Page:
Basically, Wilson says he lives wherever he says he lives at the time, and that’s sufficient for the law. Nothing else matters – the homestead exemption on the house where his wife lives, the ever-changing nature of the address on his voter registration, the fact that some of his “residences” are not permitted as residential, etc. The law is vague and he’s hardly the first person to take advantage of that. He’s just the most blatant and least apologetic about it.

And now a jury has accepted it. So be it, but that doesn’t mean I think it’s right. More to the point, I don’t think this is how it should be. As you know, I have an idea what I’d like to see the Legislature do about it. I plan to start my lobbying effort shortly.

Council votes to sue over bad pension projections

Game on.

BagOfMoney

Houston City Council on Wednesday paved the way for city attorneys to sue an actuarial firm the city claims gave inaccurate pension estimates that spurred costly changes to firefighters’ retirement benefits in 2001.

[…]

Houston’s contribution rate to the fire pension skyrocketed soon after the changes were approved, despite an actuarial report from Towers Perrin, now Towers Watson, that predicted the payment rate would remain flat for a decade. This year, the city is contributing 33 percent of payroll to firefighters’ retirements, more than double the rate prior to the changes.

In the event of a payout in the proposed lawsuit, the money would be used to reimburse the city for the Susman Godfrey’s fees and expenses up to $970,000, and the firm would get a third of the remaining cash, with the city keeping the rest.

See here and here for the background. Based on past history, the city would have a decent chance of winning. How much they might stand to collect remains to be seen, but it likely would fall in the “not nothing, but not going to make a big dent in the unfunded liability” bucket.

It really is about more than just marriage

Jo Ann Santangelo writes for the Observer about what it means to be in a same-sex marriage that isn’t recognized as legal by the state of Texas.

RedEquality

In 2012, my wife, Kate, and I traveled more than 3,400 miles from Austin and back to marry legally in New York City. Seven years earlier, in November 2005, our fellow Texas voters had approved Proposition 2, amending the Texas Constitution to declare that “Marriage in this state shall consist only of the union of one man and one woman,” thereby banning same-sex marriage within the state’s borders.

Like other same-sex couples who live in Texas, we are denied access to 1,138 federal rights, benefits and privileges because our marriage is not recognized here. That list, tallied in a 2003 report by the General Accounting Office, includes Social Security, military and veterans’ benefits, employment rights, and immigration and naturalization privileges.

In the eyes of Texas, Kate is not my next of kin. To approximate the status that a legally recognized marriage would confer, our attorney has recommended that we file six different contracts: a medical power of attorney and Health Insurance Portability and Accountability Act release; statutory durable power of attorney; declaration of guardian; directive to physicians; appointment of agent to control disposition of remains; and a last will and testament.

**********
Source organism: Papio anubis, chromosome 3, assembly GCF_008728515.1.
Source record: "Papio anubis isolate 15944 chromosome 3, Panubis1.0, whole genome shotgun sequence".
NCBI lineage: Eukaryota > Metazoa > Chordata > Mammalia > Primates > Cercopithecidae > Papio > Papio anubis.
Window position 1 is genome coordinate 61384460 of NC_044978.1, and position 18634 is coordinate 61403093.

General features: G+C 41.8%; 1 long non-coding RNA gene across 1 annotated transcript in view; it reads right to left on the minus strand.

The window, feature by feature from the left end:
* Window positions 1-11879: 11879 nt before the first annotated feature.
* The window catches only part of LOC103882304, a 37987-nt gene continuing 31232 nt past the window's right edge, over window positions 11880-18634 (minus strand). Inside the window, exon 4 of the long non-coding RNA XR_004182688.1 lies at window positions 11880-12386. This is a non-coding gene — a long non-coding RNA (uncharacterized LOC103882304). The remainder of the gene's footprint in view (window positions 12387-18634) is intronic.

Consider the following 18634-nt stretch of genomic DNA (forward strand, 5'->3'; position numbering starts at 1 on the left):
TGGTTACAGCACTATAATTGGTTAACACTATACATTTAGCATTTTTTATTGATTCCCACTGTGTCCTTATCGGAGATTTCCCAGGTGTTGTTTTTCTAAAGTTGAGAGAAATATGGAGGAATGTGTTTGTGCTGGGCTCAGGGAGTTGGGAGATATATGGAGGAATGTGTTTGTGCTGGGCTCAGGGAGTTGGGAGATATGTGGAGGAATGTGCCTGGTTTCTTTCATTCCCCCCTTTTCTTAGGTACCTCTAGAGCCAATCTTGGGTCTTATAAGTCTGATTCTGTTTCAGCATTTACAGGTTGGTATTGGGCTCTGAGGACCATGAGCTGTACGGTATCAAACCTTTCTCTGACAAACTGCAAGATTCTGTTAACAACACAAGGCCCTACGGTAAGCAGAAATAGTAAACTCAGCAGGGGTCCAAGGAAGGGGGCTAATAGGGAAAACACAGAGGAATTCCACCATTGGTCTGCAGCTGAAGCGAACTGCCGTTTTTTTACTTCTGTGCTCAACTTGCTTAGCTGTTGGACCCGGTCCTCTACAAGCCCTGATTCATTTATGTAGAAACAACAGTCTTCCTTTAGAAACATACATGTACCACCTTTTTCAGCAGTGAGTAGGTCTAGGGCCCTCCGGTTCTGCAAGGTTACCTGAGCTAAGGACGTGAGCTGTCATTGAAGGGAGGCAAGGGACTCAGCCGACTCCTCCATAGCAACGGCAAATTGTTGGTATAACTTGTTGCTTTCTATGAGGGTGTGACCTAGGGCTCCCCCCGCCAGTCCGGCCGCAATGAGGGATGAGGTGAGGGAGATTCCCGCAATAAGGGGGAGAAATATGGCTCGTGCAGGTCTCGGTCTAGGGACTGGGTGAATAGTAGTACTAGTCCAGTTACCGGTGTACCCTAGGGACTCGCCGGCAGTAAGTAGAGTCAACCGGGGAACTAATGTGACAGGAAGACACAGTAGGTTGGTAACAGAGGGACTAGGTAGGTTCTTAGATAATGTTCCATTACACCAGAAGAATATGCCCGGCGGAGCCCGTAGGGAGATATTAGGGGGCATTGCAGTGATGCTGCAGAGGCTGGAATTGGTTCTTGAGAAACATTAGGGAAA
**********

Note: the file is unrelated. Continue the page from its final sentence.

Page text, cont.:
We have recently begun trying to become parents. Kate will be the birth mother. A lawyer has been necessary in this process as well. Months ago we started discussing the paperwork that will be required for me to adopt our child. We discovered that even after I file this paperwork, am screened and declared a fit mother by Child Protective Services, and appear in front of a judge, my name can never appear on our child’s birth certificate due to Texas Health and Safety Code 192.008, which states, “The supplementary birth certificate of an adopted child must be in the names of the adoptive parents, one of whom must be a female, named as the mother, and the other of whom must be a male, named as the father.”

You can see that GAO report here; it’s actually an update to a report from 1997, prepared after the passage of the now-unconstitutional Defense of Marriage Act that listed a mere 1,049 “federal statutory provisions classified to the United States Code in which benefits, rights, and privileges are contingent on marital status or in which marital status is a factor”. All these rights that the rest of us get to take for granted were a part of the argument against Prop 2 in 2005, but unfortunately they fell on deaf ears. The courts are likely to grant same sex couples the right to have their marriages recognized and to get married wherever they want, but a lot of those “benefits, rights, and privileges” are codified into state laws as well, and their practical effect won’t disappear overnight when and if SCOTUS makes a favorable ruling in the Utah case. As the Riggs and Hanna case showed, there are lots more issues to be sorted out, and this will take time because the Lege is unlikely to deal with the business of repealing these soon-to-be-unconstitutional laws. I mean hell, the anti-sodomy statute struck down by the Lawrence ruling of 2003 is still on the books. It’s going to take a lot of court cases clear these matters up one by one, which will mean a lot more harm and hardship to many same sex couples.